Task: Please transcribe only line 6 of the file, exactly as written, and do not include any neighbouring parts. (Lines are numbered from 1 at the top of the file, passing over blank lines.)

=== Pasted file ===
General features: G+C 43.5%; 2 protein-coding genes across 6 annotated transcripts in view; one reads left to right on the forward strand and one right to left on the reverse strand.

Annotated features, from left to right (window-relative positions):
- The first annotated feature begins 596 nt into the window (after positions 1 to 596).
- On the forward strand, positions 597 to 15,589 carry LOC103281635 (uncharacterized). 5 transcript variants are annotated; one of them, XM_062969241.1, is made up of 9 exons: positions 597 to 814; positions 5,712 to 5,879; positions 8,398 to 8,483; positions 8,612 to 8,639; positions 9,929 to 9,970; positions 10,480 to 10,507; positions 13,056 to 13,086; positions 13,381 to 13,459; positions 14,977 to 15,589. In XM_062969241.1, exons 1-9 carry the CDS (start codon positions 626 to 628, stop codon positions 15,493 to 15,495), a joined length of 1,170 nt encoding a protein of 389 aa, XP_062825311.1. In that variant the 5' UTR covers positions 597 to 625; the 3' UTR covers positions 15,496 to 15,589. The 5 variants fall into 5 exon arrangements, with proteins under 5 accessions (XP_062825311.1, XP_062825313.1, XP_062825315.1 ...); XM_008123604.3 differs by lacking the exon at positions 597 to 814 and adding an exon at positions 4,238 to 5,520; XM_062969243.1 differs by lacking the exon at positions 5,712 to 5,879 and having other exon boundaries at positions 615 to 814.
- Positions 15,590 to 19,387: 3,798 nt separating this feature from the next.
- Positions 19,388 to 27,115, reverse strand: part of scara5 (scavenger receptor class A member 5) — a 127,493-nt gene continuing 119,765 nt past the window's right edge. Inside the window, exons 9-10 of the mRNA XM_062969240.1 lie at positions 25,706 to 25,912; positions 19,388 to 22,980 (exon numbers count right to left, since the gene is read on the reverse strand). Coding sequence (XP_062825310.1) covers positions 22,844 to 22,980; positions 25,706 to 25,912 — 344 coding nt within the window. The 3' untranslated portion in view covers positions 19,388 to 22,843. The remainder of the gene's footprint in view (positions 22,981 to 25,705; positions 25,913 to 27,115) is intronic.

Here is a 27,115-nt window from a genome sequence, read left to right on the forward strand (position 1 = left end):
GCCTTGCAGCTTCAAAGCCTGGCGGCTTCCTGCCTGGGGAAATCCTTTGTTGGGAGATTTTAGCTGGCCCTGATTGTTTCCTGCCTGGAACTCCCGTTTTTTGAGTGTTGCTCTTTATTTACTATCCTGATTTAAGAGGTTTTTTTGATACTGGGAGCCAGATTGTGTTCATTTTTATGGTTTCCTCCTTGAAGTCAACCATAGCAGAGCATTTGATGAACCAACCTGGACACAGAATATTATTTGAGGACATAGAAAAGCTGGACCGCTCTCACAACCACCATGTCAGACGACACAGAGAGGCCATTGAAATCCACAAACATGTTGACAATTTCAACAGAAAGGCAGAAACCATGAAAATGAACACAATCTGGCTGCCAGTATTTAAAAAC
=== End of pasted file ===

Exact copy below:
- Positions 19,388 to 27,115, reverse strand: part of scara5 (scavenger receptor class A member 5) — a 127,493-nt gene continuing 119,765 nt past the window's right edge. Inside the window, exons 9-10 of the mRNA XM_062969240.1 lie at positions 25,706 to 25,912; positions 19,388 to 22,980 (exon numbers count right to left, since the gene is read on the reverse strand). Coding sequence (XP_062825310.1) covers positions 22,844 to 22,980; positions 25,706 to 25,912 — 344 coding nt within the window. The 3' untranslated portion in view covers positions 19,388 to 22,843. The remainder of the gene's footprint in view (positions 22,981 to 25,705; positions 25,913 to 27,115) is intronic.